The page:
RSPB expands and relaunches Fair to Nature certification scheme


The ground-breaking Fair to Nature food and farming certification scheme has been relaunched and expanded to help tackle the enormous loss of UK biodiversity that threatens our long-term food supply.

Run by the RSPB, the UK’s largest wildlife and conservation charity, Fair to Nature is the only UK certification scheme with a focus on biodiversity and reversing nature loss.

Previously only available to arable farmers, the Fair to Nature certification standard has been expanded and is now available to dairy, livestock, horticultural and wine producers. The extension of the scheme is being supported with a campaign to encourage food brands and farmers to adopt the certification in the run-up to COP 15, the United Nations’ Convention on Biological Diversity in December.

Mark Varney, Head of Fair to Nature, said: “This is a vital step in helping reverse the terrifying loss of biodiversity that is taking place. Over recent years in the UK we’ve seen the disappearance of half of our native farmland wildlife and witnessed the ecosystems we all depend on for our food come under threat. Put simply, without nature there is no food.”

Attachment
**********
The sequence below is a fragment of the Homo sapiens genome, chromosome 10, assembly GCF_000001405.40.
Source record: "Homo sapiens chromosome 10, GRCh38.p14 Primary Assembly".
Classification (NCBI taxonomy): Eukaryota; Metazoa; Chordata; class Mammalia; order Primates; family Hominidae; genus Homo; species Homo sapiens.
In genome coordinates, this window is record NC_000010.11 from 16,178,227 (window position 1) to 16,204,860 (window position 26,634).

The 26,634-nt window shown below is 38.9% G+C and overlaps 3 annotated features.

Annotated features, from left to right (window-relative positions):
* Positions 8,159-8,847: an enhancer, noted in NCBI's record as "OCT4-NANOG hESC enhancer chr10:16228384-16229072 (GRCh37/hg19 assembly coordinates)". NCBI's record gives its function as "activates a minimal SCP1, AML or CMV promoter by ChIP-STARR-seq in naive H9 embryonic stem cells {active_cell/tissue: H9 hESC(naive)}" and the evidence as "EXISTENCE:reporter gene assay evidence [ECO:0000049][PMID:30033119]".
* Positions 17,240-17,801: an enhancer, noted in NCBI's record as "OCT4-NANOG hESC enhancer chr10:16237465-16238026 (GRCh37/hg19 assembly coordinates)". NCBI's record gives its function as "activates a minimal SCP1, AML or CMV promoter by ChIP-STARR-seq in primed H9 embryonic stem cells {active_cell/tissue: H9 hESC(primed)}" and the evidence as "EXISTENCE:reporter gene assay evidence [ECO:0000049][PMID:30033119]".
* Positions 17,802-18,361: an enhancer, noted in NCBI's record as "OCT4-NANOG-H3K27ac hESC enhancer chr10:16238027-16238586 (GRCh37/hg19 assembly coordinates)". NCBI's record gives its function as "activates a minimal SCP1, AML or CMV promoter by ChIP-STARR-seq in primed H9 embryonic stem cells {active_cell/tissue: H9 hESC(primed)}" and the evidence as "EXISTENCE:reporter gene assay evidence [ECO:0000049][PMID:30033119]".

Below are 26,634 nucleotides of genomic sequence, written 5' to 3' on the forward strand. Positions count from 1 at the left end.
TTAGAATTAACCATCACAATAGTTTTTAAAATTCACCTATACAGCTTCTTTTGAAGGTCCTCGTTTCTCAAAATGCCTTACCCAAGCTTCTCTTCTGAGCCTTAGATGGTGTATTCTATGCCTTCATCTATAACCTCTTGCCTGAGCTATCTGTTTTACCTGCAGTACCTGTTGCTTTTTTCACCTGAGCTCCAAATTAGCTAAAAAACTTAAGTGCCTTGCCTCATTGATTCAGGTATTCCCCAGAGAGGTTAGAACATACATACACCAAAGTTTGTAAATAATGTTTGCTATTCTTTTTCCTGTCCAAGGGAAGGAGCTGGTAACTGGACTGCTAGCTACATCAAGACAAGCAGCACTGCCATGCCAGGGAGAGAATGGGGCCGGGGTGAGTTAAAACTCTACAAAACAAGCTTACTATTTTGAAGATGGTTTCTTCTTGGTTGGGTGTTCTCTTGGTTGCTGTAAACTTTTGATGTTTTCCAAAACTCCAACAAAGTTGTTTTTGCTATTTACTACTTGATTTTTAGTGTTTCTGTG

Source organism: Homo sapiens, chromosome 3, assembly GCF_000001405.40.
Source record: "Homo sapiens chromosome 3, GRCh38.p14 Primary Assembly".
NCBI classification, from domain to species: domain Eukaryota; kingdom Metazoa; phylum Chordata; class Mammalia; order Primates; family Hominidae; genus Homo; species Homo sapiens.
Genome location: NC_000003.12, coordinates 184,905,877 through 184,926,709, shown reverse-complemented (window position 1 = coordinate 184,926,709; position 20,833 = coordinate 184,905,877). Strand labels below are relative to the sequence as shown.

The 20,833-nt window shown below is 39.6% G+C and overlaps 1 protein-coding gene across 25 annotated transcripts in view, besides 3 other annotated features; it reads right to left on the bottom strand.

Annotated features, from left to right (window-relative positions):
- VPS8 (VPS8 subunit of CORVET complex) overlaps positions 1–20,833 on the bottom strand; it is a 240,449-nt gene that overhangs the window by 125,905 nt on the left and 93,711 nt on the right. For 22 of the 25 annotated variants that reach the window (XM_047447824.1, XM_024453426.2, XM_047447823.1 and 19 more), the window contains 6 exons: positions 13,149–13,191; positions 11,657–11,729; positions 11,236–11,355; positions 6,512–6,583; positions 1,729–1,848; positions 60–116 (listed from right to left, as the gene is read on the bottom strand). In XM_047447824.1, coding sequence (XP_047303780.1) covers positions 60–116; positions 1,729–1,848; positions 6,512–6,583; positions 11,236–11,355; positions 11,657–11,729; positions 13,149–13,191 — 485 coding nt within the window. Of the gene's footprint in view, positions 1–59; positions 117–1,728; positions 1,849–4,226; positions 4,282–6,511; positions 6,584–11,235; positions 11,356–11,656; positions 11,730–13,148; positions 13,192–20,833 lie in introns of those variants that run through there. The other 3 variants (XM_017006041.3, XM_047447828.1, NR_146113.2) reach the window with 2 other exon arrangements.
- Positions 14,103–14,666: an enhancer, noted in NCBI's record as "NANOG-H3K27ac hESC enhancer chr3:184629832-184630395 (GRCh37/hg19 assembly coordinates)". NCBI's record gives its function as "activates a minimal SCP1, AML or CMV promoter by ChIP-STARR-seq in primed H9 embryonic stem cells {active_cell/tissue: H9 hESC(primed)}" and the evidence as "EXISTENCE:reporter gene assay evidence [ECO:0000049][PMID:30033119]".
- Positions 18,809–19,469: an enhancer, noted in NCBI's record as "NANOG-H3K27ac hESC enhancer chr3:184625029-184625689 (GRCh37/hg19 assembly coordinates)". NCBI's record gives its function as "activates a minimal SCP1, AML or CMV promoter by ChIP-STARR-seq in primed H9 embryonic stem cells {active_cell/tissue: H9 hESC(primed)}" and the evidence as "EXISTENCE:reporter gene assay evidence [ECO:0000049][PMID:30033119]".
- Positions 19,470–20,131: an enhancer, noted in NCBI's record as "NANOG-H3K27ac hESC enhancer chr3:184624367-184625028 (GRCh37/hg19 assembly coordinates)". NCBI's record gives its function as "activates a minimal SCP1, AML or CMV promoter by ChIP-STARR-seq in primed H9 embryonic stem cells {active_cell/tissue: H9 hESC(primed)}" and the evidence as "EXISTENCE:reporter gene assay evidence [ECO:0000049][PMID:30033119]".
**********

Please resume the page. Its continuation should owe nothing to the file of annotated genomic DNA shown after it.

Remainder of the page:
Food brands and supermarkets who support Fair to Nature agree to buy from certified farms and can display the Fair to Nature logo on the packaging of certified products, ensuring consumers are able to make positive choices to spend their money in support of restoring critical farm ecosystems and wildlife habitats.

Mr Varney added: “Ethical consumerism is on the rise, especially when it comes to food. Shoppers are looking for messaging that’s easy to recognise, connect with and understand and this is only going to grow following COP15. Fair to Nature does exactly what it says on the label and keeps consumers coming back, safe in the knowledge that they can trust a standard guaranteed by science and certified by the RSPB.”

The Co-op’s unique Ethical Consumerism Report of December 2019 calculated that UK ethical spending had risen to over £41 billion, adjusted for inflation. This represents an almost fourfold increase over the last 20 years, with the average annual spend per household increasing from £202 in 1999 to £1,278 by 2018.

Fair to Nature has already achieved incredible results: on one farm we have seen a 226% increase in breeding birds, a 213% increase in farmland butterflies, almost double the floral diversity and up to 19 times more bees than typical farms.

By restoring the balance of nature in farming and increasing biodiversity, farmers reap the benefits of the standard, with increased pollinator numbers, improvements in soil quality and a reduction in the volume of chemicals required which saves them money.

The revised Fair to Nature certification standard was developed in partnership with seven other leading wildlife charities and is scientifically proven to reverse wildlife declines and deliver the highest level of biodiversity. Farmers make at least 10% of their farmed land, including areas difficult to farm productively, available to a range of high-quality nature habitats, whilst managing their soils and inputs in more sustainable ways that are supportive and work alongside nature.